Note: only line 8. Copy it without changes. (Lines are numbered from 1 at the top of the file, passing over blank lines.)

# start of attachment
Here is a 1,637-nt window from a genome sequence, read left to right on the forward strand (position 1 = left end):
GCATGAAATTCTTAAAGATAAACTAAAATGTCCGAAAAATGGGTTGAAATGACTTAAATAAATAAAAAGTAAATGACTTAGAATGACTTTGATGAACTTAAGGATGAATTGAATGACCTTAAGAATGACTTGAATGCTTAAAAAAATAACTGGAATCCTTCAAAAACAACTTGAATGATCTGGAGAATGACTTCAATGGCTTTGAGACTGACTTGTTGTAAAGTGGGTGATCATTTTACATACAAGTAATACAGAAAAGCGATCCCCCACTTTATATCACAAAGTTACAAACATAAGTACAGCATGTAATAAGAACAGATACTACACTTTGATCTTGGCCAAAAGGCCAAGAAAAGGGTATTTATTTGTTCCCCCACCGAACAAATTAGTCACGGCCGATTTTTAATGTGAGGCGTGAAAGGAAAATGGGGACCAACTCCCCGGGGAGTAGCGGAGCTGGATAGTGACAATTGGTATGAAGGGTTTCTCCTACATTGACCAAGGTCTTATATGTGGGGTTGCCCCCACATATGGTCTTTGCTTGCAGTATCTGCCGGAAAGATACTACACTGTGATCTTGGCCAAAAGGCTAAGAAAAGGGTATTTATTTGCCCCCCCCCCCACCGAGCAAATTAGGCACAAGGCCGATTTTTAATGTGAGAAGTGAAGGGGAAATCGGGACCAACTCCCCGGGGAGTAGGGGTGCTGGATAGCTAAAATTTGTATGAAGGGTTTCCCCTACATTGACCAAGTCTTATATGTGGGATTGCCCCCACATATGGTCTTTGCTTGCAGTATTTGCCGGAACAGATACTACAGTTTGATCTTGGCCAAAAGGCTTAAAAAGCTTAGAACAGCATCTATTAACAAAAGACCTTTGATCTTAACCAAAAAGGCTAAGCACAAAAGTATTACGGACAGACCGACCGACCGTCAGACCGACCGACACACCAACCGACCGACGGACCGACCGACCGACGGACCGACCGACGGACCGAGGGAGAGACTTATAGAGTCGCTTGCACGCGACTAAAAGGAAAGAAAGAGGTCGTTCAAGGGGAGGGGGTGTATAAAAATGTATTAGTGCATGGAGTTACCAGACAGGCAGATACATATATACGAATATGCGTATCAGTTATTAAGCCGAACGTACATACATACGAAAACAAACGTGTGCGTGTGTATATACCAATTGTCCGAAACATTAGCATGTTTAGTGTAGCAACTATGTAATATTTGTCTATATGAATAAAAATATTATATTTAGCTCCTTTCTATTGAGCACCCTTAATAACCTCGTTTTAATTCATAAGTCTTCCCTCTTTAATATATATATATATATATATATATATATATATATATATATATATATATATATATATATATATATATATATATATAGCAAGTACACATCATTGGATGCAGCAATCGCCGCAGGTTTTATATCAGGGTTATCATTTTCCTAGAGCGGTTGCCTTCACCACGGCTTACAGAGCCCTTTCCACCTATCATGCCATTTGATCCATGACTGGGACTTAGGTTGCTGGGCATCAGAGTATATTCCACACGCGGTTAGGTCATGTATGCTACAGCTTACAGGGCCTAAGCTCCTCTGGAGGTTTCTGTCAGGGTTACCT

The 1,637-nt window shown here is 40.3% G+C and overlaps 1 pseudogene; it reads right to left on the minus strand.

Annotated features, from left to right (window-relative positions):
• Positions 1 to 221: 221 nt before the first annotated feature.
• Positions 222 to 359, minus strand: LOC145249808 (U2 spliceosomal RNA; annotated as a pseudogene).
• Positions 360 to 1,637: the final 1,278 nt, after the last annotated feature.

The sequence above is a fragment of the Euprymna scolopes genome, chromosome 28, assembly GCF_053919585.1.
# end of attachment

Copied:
The sequence above is a fragment of the Euprymna scolopes genome, chromosome 28, assembly GCF_053919585.1.